Xbox Series S game installs should be around 30% smaller than on Series X

If you were worried about the size of the SSD in the Xbox Series S, then Microsoft have some mildly OK news for you: game installs should be about 30% smaller on the Series S than on Series X. That’s in addition to the space savings that can be found elsewhere through the shift from spinning disc drives to standardised SSDs across all next-gen consoles.

Xbox director of program management Jason Ronald was speaking to IGN about the Xbox Series S, discussing some of the decisions made in the lower-powered console’s design and how they’ll impact consumers and game developers.

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Of particular note is the 512GB SSD, which will quickly be filled by games, and the 8GB of fast RAM from the pool of 10GB. Consumers have worried that 512GB will be too small, and developers have expressed concern about the amount and speed of the RAM. However, According to Ronald, these have both been able to shrink in tandem thanks to the lower performance target.

“With a performance target of 1440p at 60fps,” he says, “our expectation is that developers will not ship their highest level mipmaps to Xbox Series S, which will reduce the size of the games. Ultimately the controls in the developer’s hands. We’ve had this technology for a while that allows developers to intelligently choose which assets to install on which device they’re playing on. So the flexibility is in the developers’ hands to make sure the right assets are there.”

In other words, if the Series S can’t really make use of the higher detail textures designed for 4K, those simply won’t be included. It’s the same story on Xbox One, with Xbox One X enhanced games being larger than base console through having larger textures in particular. Textures also make up the majority of RAM usage, so the Xbox Series S can have less RAM, and not as much memory bandwidth is needed to get the best out of the smaller 4TB GPU.

Through it all, developers still have the sheer speed of the SSD and hardware asset decompression, as well as the more powerful CPU, 3D audio engine and other advantages of the next generation. They also have the flexibility to do with this what they want:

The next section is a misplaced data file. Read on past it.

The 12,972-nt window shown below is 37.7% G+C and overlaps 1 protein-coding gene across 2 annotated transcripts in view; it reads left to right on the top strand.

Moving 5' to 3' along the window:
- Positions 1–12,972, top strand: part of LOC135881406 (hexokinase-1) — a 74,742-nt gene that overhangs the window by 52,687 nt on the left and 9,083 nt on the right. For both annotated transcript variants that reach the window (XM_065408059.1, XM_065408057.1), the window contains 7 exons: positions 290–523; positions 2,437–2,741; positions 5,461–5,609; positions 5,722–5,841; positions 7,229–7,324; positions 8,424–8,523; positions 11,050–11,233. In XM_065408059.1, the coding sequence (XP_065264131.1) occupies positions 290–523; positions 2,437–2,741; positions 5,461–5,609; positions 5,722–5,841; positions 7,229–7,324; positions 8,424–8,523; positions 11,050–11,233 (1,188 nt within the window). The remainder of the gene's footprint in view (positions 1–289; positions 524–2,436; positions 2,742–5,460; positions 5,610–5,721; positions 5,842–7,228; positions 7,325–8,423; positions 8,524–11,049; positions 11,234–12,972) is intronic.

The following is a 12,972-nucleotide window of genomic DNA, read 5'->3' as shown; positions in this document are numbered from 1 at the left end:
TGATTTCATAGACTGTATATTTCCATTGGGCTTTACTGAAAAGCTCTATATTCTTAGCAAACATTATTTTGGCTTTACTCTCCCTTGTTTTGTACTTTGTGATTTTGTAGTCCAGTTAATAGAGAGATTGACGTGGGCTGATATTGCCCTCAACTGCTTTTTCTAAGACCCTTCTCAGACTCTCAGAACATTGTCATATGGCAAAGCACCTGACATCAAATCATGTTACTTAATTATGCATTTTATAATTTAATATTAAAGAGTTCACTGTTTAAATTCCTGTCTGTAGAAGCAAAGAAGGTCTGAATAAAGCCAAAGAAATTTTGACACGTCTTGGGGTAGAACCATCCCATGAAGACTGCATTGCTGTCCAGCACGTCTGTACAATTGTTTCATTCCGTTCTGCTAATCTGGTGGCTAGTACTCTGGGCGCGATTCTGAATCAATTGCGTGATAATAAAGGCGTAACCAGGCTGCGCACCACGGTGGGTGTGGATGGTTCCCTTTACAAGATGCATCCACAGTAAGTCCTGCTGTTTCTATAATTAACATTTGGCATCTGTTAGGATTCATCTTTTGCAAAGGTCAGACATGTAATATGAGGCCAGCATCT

“The way that we designed the developer environment was that a developer would ideally target 4K at 60 fps, up to a 120 fps on Xbox Series X, and then they could easily scale down to the Xbox Series S by reducing the rendering resolution to 1440p,” Ronald said. “But they’re not locked into that. So the developer can choose to use the power of the Xbox Series S in the way that they see fit. So in some cases they may choose to render at, say, 1080p, and then use the extra GPU headroom for things like better anti-aliasing or better graphical effects. On the other hand, the developer may choose to go after something like 120 fps, if that’s right for the title, and that might result in resolution tradeoffs.”

Speaking of which, one of the key graphical effects of the next generation will be ray tracing, but this will be optional, and seemingly could diverge between the two consoles in order to preserve the core gaming experience.

“In some cases with a lower resolution, they’ll be able to deliver the same ray tracing experience they have on Series X,” Ronald said, “and other cases, they may choose to disable that in order to turn on other effects that improve the overall experience.”

All of that said, I’m sure that many developers were looking at the next generation as a time where they could feel liberated by the sheer power of the PS5 and Xbox Series X, exploring ray tracing, much larger worlds and more without worrying about lower powered hardware. Now, as much as Microsoft say otherwise, they will have to consider the Series S in their game designs, even if their first step will be to reduce the game resolution, lower asset detail and see how performance holds up. That will be fascinating to see unfold as we shift out of the cross-generational period in a couple years time.

Source: IGN

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